The photo is a portrait of Ka-Be-Nah-Gwey-Wence, a Chippewa (Ojibwa) Indian from Cass Lake, a town just north of Leech Lake where I used to spend my summers as a child. The photo (via BoingBoing) shows him when he was reputed to be 129 years old. The Minnesota Historical Society has dozens of additional portraits and candids of him, all of which display the dramatic dermatoheliosis we blogged earlier this summer.
I thought the Wikipedia entry offered an interesting viewpoint on determining a person's age when reliable birth data are not available:
Paul Buffalo who, when a small boy had met John Smith, said he had repeatedly heard the old man state that he was "seven or eight", "eight or nine" and "ten years old" when the "stars fell". The stars falling refers to the Leonid meteor shower of November 13, 1833, about which Carl Zapffe writes: "Birthdates of Indians of the 19th Century had generally been determined by the Government in relation to the awe-inspiring shower of meteorites that burned through the American skies just before dawn on 13 November 1833, scaring the daylights out of civilized and uncivilized [sic] peoples alike. Obviously it was the end of the world. . . .". This puts the age of John Smith at just under 100 years old at the time of his death.So, lets look back at 1833:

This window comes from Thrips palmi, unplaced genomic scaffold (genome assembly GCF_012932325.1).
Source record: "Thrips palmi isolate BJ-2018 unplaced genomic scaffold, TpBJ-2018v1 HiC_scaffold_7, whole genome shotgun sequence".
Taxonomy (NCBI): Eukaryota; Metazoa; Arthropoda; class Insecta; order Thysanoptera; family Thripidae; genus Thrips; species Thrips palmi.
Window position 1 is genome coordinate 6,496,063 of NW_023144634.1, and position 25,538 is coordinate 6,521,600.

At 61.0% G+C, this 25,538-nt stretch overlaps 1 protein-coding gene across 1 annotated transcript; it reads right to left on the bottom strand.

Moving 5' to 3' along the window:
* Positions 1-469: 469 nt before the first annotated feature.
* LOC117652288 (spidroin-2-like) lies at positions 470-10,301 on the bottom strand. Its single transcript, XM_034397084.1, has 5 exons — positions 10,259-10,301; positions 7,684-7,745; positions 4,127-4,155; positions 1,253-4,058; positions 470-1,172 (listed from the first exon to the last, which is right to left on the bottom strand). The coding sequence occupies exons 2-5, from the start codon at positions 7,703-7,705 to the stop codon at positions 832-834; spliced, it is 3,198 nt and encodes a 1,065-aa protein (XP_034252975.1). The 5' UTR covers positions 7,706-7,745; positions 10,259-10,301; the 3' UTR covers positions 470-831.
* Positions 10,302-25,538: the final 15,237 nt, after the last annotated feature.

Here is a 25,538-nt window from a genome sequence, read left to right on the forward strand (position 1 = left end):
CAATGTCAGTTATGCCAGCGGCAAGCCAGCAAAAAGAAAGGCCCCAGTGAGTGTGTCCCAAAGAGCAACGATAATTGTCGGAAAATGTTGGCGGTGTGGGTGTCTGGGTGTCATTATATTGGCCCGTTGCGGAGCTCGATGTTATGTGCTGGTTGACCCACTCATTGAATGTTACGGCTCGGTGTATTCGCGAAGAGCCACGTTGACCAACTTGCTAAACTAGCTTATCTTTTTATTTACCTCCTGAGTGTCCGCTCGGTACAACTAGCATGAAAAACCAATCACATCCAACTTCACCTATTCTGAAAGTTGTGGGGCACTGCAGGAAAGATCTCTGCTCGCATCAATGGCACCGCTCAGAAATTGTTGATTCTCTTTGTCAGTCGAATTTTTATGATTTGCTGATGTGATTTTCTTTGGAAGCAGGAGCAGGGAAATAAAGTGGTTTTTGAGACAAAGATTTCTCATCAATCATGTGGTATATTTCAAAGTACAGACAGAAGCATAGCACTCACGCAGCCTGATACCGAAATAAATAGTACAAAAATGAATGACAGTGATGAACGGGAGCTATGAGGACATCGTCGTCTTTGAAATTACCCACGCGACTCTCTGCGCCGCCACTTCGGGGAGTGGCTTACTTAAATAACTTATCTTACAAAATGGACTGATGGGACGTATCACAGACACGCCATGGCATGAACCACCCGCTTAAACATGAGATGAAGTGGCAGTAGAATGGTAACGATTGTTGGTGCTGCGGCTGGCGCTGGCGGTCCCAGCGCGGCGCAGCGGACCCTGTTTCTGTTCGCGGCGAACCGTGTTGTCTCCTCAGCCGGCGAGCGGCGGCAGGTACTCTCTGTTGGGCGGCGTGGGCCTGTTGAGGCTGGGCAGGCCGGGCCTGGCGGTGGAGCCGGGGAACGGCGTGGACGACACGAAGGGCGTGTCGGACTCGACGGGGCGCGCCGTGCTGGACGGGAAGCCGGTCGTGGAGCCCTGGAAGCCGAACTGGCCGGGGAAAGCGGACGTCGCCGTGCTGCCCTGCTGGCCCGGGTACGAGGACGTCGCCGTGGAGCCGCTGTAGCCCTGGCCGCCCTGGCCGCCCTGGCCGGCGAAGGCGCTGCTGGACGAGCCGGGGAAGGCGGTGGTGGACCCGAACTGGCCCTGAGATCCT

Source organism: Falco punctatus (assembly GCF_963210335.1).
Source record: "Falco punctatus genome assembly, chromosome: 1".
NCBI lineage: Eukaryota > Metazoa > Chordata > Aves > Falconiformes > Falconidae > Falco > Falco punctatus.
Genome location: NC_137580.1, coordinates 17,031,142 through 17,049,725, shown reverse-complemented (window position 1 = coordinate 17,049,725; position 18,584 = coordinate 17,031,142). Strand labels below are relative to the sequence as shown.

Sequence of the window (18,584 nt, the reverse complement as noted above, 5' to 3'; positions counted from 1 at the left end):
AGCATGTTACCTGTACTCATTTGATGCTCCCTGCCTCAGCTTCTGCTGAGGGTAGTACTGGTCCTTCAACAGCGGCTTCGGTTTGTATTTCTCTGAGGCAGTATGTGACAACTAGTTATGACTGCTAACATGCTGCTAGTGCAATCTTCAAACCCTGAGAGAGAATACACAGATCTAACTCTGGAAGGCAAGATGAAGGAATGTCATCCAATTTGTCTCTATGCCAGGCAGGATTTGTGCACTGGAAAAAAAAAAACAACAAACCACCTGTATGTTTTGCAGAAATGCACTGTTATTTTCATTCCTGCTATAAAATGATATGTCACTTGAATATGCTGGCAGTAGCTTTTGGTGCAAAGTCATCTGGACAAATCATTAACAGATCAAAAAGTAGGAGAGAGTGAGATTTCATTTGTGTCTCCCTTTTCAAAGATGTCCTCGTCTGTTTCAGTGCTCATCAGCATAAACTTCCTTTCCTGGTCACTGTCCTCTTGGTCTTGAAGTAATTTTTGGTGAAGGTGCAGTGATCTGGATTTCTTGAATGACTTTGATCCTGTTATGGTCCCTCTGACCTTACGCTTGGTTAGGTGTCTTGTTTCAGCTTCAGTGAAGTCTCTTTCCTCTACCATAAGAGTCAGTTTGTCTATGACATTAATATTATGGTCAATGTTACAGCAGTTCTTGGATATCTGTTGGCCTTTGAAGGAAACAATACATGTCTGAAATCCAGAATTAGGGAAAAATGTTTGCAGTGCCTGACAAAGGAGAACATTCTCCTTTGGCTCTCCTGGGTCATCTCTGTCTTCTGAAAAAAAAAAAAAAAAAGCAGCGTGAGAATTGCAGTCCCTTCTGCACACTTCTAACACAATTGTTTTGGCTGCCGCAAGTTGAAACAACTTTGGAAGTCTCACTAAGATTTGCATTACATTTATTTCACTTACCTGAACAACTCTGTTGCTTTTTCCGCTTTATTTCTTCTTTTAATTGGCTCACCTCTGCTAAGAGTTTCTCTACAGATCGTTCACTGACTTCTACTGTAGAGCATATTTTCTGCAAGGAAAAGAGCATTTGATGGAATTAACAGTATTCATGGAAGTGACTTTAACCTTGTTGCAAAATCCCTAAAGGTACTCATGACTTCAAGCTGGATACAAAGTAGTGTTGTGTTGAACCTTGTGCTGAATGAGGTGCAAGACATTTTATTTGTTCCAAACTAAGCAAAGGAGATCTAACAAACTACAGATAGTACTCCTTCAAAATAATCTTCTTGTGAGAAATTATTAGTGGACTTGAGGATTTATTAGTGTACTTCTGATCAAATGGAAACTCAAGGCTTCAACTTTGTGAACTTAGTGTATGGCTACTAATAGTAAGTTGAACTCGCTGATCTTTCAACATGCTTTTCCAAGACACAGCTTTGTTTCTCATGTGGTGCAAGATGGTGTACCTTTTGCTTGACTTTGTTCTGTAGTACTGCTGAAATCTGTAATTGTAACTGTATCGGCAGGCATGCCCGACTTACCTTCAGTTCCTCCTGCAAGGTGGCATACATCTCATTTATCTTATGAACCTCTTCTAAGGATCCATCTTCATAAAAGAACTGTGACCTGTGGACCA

The meteor storm of 1833 was of truly superlative strength. One estimate is over one hundred thousand meteors an hour, but another, done as the storm abated, estimated in excess of two hundred thousand meteors an hour over the entire region of North America east of the Rocky Mountains. It was marked by the Native Americans, slaves like Harriet Tubman and Frederick Douglass and slave-owners and others. Near Independence, Missouri, it was taken as a sign to push the growing Mormon community out of the area. The founder and first leader of Mormonism, Joseph Smith, noted in his journal that this event was a literal fulfillment of the word of God and a sure sign that the coming of Christ is close at hand. Denison Olmsted explained the event most accurately. After spending the last weeks of 1833 collecting information he presented his findings in January 1834 to the American Journal of Science and Arts, published in January–April 1834, and January 1836. He noted the shower was of short duration and was not seen in Europe, and that the meteors radiated from a point in the constellation of Leo and he speculated the meteors had originated from a cloud of particles in spaceIn an era when there was virtually no light pollution, it must have been an awe-inspiring spectacle.